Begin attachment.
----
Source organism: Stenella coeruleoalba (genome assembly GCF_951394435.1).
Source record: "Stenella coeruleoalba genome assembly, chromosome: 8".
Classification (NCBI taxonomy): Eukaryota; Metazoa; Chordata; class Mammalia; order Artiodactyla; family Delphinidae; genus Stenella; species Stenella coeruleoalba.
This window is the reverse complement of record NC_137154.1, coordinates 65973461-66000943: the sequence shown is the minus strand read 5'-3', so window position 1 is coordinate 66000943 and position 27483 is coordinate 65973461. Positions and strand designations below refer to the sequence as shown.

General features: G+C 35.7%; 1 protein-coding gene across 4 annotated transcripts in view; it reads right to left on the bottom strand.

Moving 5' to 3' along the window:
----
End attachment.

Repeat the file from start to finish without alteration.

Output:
Source organism: Stenella coeruleoalba (genome assembly GCF_951394435.1).
Source record: "Stenella coeruleoalba genome assembly, chromosome: 8".
Classification (NCBI taxonomy): Eukaryota; Metazoa; Chordata; class Mammalia; order Artiodactyla; family Delphinidae; genus Stenella; species Stenella coeruleoalba.
This window is the reverse complement of record NC_137154.1, coordinates 65973461-66000943: the sequence shown is the minus strand read 5'-3', so window position 1 is coordinate 66000943 and position 27483 is coordinate 65973461. Positions and strand designations below refer to the sequence as shown.

General features: G+C 35.7%; 1 protein-coding gene across 4 annotated transcripts in view; it reads right to left on the bottom strand.

Moving 5' to 3' along the window: